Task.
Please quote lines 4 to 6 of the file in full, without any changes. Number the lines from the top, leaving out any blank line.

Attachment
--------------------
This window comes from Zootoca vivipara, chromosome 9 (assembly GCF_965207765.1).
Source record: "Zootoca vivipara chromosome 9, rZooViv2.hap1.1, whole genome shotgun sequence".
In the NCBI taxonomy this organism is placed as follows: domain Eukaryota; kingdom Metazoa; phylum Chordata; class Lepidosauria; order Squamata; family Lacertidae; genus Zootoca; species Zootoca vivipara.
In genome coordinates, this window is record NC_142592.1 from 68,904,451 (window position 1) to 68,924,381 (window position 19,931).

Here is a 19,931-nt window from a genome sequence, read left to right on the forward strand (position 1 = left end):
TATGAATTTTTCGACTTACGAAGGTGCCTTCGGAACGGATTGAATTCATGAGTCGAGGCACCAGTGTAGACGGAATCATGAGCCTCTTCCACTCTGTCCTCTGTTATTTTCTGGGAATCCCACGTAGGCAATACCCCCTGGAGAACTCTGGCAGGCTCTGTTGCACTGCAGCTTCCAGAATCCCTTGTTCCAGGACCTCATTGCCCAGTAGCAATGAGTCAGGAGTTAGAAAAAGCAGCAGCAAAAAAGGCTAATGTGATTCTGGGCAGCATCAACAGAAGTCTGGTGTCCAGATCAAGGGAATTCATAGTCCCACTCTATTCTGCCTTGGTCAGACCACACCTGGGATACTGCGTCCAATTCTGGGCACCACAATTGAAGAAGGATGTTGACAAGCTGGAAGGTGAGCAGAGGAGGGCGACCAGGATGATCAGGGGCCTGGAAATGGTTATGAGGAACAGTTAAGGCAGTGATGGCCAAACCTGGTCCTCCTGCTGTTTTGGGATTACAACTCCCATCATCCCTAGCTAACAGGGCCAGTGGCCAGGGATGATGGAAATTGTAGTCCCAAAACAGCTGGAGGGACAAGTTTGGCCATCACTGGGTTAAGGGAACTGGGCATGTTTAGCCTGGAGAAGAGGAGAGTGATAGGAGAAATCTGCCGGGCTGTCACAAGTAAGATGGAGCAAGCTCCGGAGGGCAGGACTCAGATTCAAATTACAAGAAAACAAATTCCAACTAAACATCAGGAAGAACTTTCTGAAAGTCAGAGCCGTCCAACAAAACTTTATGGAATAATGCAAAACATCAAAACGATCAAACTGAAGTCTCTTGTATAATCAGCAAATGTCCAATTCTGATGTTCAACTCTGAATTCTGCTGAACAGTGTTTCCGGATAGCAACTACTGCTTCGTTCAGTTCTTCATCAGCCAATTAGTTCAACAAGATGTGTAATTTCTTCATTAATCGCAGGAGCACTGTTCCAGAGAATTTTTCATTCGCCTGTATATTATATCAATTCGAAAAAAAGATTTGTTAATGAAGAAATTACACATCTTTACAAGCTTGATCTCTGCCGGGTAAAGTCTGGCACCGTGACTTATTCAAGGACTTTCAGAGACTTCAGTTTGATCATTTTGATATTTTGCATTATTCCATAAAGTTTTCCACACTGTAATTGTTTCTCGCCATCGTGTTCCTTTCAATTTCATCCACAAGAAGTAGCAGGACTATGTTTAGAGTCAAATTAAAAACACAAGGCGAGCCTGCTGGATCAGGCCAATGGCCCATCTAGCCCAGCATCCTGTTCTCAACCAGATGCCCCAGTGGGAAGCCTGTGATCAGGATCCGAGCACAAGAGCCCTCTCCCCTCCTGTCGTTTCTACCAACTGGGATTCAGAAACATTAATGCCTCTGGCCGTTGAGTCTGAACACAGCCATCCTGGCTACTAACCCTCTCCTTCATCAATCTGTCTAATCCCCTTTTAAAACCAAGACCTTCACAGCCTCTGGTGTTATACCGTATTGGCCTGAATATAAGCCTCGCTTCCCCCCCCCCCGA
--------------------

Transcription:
In genome coordinates, this window is record NC_142592.1 from 68,904,451 (window position 1) to 68,924,381 (window position 19,931).

Here is a 19,931-nt window from a genome sequence, read left to right on the forward strand (position 1 = left end):
TATGAATTTTTCGACTTACGAAGGTGCCTTCGGAACGGATTGAATTCATGAGTCGAGGCACCAGTGTAGACGGAATCATGAGCCTCTTCCACTCTGTCCTCTGTTATTTTCTGGGAATCCCACGTAGGCAATACCCCCTGGAGAACTCTGGCAGGCTCTGTTGCACTGCAGCTTCCAGAATCCCTTGTTCCAGGACCTCATTGCCCAGTAGCAATGAGTCAGGAGTTAGAAAAAGCAGCAGCAAAAAAGGCTAATGTGATTCTGGGCAGCATCAACAGAAGTCTGGTGTCCAGATCAAGGGAATTCATAGTCCCACTCTATTCTGCCTTGGTCAGACCACACCTGGGATACTGCGTCCAATTCTGGGCACCACAATTGAAGAAGGATGTTGACAAGCTGGAAGGTGAGCAGAGGAGGGCGACCAGGATGATCAGGGGCCTGGAAATGGTTATGAGGAACAGTTAAGGCAGTGATGGCCAAACCTGGTCCTCCTGCTGTTTTGGGATTACAACTCCCATCATCCCTAGCTAACAGGGCCAGTGGCCAGGGATGATGGAAATTGTAGTCCCAAAACAGCTGGAGGGACAAGTTTGGCCATCACTGGGTTAAGGGAACTGGGCATGTTTAGCCTGGAGAAGAGGAGAGTGATAGGAGAAATCTGCCGGGCTGTCACAAGTAAGATGGAGCAAGCTCCGGAGGGCAGGACTCAGATTCAAATTACAAGAAAACAAATTCCAACTAAACATCAGGAAGAACTTTCTGAAAGTCAGAGCCGTCCAACAAAACTTTATGGAATAATGCAAAACATCAAAACGATCAAACTGAAGTCTCTTGTATAATCAGCAAATGTCCAATTCTGATGTTCAACTCTGAATTCTGCTGAACAGTGTTTCCGGATAGCAACTACTGCTTCGTTCAGTTCTTCATCAGCCAATTAGTTCAACAAGATGTGTAATTTCTTCATTAATCGCAGGAGCACTGTTCCAGAGAATTTTTCATTCGCCTGTATATTATATCAATTCGAAAAAAAGATTTGTTAATGAAGAAATTACACATCTTTACAAGCTTGATCTCTGCCGGGTAAAGTCTGGCACCGTGACTTATTCAAGGACTTTCAGAGACTTCAGTTTGATCATTTTGATATTTTGCATTATTCCATAAAGTTTTCCACACTGTAATTGTTTCTCGCCATCGTGTTCCTTTCAATTTCATCCACAAGAAGTAGCAGGACTATGTTTAGAGTCAAATTAAAAACACAAGGCGAGCCTGCTGGATCAGGCCAATGGCCCATCTAGCCCAGCATCCTGTTCTCAACCAGATGCCCCAGTGGGAAGCCTGTGATCAGGATCCGAGCACAAGAGCCCTCTCCCCTCCTGTCGTTTCTACCAACTGGGATTCAGAAACATTAATGCCTCTGGCCGTTGAGTCTGAACACAGCCATCCTGGCTACTAACCCTCTCCTTCATCAATCTGTCTAATCCCCTTTTAAAACCAAGACCTTCACAGCCTCTGGTGTTATACCGTATTGGCCTGAATATAAGCCTCGCTTCCCCCCCCCCCGA